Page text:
PRINTED BY: firstname.lastname@example.org. Printing is for personal, private use only. No part of this book may be reproduced or transmitted without publisher’s prior permission. Violators will be prosecuted. management policies and practices that promote organizational effectiveness. Human resource metrics (quantitative measures of some human resource management activities, such as employee turnover) are critical in creating high-performance human resource policies and practices. This is because they enable managers to benchmark their own practices against those of successful organizations.
3-3. Give an example of hierarchical planning in an organization.
3-4. What is the difference between a corporate strategy and a competitive strategy? Give one example of each. 3-5. Explain why strategic planning is important to all managers. 3-6. Explain with examples each of the eight steps in the strategic management process.
3-7. Explain with examples how human resources management can be instrumental in helping a company create a competitive advantage.
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3-8. With three or four other students, form a strategic management group for your college or university. Your assignment is to develop the outline of a strategic plan for the college or university. This should include such things as strategic goals; and corporate, competitive, and functional strategies. In preparing your plan, make sure to show the main strengths, weaknesses, opportunities, and threats the college faces, and which prompted you to develop your particular strategic plans. 3-9. Using the Internet or library resources, review the annual reports of five companies. Bring to class examples of how those companies say they are using their HR processes to help the company achieve its strategic goals. 3-10. Interview an HR manager and write a short report on “The Strategic Roles of the HR Manager at XYZ Company.” 3-11. Using the Internet or library resources, bring to class and discuss at least two examples of how companies are using an HR scorecard to help create HR systems that support the company’s strategic aims. Do all managers seem to mean the same thing when they refer to HR scorecards? If not, how do they differ? 3-12. In teams of four or five students, choose a company for which you will develop an outline of a strategic HR plan. What seem to be this company’s main strategic aims? What is the firm’s competitive strategy? What would the strategic map for this company look like? How would you summarize your recommended strategic HR policies for this company?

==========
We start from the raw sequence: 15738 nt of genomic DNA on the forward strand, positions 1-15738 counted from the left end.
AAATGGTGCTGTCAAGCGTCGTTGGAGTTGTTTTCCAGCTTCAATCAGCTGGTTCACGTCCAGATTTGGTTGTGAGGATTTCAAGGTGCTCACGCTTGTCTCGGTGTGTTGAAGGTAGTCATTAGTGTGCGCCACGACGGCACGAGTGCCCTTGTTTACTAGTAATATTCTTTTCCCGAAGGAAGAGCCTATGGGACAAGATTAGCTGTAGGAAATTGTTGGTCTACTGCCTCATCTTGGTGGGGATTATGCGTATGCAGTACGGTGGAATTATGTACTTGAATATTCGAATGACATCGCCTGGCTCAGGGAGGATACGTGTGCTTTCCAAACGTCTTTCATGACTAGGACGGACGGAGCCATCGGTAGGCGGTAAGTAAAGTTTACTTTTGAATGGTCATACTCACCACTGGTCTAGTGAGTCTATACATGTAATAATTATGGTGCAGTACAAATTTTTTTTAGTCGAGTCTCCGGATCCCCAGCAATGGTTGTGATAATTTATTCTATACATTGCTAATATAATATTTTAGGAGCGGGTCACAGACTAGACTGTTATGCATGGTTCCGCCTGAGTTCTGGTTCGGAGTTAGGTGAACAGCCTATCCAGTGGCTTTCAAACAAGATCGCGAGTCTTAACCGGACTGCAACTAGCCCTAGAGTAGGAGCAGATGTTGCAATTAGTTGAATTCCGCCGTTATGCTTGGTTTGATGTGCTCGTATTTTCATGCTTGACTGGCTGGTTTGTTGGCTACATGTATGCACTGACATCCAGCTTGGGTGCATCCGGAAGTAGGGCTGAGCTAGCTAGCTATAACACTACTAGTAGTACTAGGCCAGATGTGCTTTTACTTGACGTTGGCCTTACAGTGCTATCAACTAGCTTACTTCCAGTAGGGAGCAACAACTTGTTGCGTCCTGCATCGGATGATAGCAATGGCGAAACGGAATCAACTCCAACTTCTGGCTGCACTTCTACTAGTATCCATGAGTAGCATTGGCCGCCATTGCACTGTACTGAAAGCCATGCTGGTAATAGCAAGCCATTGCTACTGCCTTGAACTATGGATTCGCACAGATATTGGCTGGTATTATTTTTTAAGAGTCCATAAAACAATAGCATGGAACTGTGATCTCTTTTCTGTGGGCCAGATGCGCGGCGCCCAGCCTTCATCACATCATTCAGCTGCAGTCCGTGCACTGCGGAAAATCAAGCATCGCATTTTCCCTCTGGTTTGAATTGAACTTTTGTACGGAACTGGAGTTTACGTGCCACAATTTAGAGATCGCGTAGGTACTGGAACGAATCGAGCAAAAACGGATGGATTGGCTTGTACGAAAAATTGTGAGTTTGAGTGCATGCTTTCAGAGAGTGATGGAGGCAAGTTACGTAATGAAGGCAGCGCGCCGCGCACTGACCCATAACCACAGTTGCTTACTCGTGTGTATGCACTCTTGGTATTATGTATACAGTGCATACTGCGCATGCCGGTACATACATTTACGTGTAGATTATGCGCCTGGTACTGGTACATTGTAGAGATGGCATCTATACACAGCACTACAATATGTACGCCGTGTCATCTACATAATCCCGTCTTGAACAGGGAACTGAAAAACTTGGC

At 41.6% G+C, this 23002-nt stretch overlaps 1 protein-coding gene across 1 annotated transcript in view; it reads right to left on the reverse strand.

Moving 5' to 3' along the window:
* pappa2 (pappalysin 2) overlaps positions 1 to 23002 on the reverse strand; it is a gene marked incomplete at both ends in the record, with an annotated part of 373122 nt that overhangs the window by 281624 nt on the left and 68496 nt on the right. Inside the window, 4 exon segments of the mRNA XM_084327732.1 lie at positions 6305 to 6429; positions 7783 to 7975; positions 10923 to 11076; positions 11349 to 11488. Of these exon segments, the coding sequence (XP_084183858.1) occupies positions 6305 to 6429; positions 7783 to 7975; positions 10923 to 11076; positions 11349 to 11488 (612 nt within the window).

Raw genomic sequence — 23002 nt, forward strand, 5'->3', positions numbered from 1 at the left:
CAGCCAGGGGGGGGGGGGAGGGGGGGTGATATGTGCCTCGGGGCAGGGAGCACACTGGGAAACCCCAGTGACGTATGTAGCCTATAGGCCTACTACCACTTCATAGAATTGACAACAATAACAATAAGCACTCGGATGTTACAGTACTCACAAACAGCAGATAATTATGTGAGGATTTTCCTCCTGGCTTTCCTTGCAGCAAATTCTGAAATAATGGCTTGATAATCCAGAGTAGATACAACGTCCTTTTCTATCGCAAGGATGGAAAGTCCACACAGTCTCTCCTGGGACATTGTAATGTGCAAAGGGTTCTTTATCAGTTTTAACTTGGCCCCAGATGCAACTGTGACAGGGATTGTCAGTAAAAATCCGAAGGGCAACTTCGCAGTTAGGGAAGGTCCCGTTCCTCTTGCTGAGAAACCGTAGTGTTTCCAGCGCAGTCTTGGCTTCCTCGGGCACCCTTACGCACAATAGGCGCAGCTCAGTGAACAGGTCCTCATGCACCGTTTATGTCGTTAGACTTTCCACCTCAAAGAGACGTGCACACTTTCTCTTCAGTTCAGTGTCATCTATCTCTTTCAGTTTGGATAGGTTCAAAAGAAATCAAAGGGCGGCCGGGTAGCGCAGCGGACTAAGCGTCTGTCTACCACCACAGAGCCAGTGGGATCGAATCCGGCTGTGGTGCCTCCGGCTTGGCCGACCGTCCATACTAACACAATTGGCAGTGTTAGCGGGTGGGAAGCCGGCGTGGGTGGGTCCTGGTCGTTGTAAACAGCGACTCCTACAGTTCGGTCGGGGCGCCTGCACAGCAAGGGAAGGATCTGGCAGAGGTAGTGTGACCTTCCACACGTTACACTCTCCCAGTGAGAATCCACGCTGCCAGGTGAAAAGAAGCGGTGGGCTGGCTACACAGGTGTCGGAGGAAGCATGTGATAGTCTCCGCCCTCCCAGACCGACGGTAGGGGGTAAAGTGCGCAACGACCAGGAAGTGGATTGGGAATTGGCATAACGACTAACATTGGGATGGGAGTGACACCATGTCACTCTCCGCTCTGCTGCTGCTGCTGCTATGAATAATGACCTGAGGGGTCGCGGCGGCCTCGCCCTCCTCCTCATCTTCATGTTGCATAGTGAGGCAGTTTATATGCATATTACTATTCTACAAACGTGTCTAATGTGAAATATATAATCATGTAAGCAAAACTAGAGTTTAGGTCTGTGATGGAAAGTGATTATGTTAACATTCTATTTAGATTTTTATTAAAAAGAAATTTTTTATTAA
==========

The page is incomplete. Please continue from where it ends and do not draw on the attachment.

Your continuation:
3-13. Appendix A , PHR and SPHR Knowledge Base, at the
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end of this book (pages 580–588) lists the knowledge someone studying for the HRCI certification exam needs to have in each area of human resource management (such as in Strategic Management, Workforce Planning, and Human Resource Development). In groups of four to five students, do four things: (1) review Appendix A ; (2) identify the material in this chapter that relates to the required knowledge Appendix A lists; (3) write four multiple-choice exam questions on this material that you believe would be suitable for inclusion in the HRCI exam; and (4) if time permits, have someone from your team post your team’s questions in front of the class, so that students in all teams can answer the exam questions created by the other teams.